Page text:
The Upminster Court works were carried out by one of the most prestigious master building firms in London, Holland and Hannen, who at that time were also in the process of building the Prudential Building in Holborn, and were later to build the Cenotaph in 1920 and County Hall two years after that. It has been said that the building used bricks made locally at the nearby Upminster brickworks, which at that time was still in business.
Upminster Court was approached down a drive, bordered by newly-planted trees on either side. The main door opened into a spacious hall, some 17 feet by 17 and ahead was a sunken billiard room, some 25 feet by 10. There was an impressive large drawing room, some 28 feet long, plus an extra 6’ 6” into the south-facing bay and 20 feet deep, a dining room of 24’ 6” by 18’ and a library, 18’ by 11’. A large kitchen, scullery and servants hall were beyond the dining room.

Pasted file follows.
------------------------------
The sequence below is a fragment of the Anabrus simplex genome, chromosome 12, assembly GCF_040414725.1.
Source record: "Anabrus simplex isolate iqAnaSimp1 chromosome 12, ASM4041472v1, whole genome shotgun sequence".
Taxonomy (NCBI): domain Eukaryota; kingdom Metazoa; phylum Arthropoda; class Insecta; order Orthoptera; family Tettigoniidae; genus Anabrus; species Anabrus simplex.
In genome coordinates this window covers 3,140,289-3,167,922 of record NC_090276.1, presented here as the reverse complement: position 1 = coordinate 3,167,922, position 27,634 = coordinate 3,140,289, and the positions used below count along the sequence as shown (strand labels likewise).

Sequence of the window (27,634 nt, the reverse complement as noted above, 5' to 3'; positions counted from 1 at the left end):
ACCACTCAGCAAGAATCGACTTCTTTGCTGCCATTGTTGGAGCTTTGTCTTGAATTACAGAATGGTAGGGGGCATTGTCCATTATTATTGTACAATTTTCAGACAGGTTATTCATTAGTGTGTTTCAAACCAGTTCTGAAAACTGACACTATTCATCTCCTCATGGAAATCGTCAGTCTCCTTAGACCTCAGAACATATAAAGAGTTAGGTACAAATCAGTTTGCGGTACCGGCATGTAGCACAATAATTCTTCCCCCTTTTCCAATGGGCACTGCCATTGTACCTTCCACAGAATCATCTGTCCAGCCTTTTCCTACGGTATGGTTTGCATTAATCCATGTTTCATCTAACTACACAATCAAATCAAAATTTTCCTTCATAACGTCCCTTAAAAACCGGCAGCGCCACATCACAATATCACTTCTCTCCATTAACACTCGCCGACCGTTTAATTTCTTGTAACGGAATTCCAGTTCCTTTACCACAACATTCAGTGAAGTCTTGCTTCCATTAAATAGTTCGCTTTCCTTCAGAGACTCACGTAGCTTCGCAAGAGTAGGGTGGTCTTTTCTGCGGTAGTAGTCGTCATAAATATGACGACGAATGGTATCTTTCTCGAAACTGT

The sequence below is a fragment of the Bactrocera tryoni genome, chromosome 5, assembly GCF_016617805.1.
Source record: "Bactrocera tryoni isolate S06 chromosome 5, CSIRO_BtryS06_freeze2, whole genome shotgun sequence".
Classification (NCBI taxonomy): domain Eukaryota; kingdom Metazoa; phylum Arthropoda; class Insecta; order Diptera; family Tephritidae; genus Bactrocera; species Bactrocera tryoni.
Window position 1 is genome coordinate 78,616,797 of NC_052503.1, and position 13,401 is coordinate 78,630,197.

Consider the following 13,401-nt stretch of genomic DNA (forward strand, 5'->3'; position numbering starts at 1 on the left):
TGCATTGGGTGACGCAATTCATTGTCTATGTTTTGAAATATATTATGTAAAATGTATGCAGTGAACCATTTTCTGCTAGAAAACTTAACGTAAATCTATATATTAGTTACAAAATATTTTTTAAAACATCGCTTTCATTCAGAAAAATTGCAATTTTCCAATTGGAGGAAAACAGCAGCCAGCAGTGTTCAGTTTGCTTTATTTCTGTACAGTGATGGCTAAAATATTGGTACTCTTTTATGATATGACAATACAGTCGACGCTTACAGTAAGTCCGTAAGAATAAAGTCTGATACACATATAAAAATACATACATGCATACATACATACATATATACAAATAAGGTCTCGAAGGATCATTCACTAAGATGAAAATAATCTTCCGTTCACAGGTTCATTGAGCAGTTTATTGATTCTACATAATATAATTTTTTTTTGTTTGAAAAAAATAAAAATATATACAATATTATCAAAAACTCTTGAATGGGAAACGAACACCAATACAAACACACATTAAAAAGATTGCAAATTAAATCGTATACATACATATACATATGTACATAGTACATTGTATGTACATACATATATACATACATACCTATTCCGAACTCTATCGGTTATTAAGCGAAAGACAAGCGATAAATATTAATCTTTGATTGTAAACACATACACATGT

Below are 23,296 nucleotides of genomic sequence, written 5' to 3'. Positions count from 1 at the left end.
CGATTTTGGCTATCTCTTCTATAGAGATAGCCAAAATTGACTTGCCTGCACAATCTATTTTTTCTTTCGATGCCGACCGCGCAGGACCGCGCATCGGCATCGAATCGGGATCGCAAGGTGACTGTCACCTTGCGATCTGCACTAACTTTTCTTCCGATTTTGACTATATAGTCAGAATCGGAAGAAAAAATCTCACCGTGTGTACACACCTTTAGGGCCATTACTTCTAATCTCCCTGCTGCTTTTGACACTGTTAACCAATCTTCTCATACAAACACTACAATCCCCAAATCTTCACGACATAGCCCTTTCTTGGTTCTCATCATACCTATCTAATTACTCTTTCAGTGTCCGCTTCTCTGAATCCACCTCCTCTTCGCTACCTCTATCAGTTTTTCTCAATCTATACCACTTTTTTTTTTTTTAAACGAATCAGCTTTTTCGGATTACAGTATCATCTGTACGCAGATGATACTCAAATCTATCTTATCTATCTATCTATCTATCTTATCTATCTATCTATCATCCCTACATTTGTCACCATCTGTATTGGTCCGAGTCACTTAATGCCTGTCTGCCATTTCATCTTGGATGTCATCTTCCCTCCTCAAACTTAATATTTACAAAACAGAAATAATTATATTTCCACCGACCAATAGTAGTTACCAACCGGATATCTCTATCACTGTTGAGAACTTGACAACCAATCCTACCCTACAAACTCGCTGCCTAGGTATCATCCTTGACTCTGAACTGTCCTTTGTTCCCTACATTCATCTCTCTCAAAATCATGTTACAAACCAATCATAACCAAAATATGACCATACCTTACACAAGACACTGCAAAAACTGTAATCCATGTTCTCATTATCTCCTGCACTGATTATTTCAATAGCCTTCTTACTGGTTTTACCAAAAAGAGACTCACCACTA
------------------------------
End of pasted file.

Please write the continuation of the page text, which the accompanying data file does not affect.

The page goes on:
Upstairs the master bedroom of 18’ plus a 6’ 6” bay by 17’ wide, and an adjacent dressing room and bathroom, occupied the south-facing end of the mansion, with three other large bedrooms and a day nursery & school room, with an adjoining child’s bedroom on the same floor. On the second floor were five more bedrooms, and three maids’ bedrooms. Further bedrooms for grooms and other staff were over the stable block, to the north of the mansion.
The house opened out onto formal landscaped gardens to the south and west, including a walled Italian garden, a bowling green and croquet lawn making a perfect setting for a gentleman’s country house, with its views looking down over the still unspoilt Ingrebourne Valley.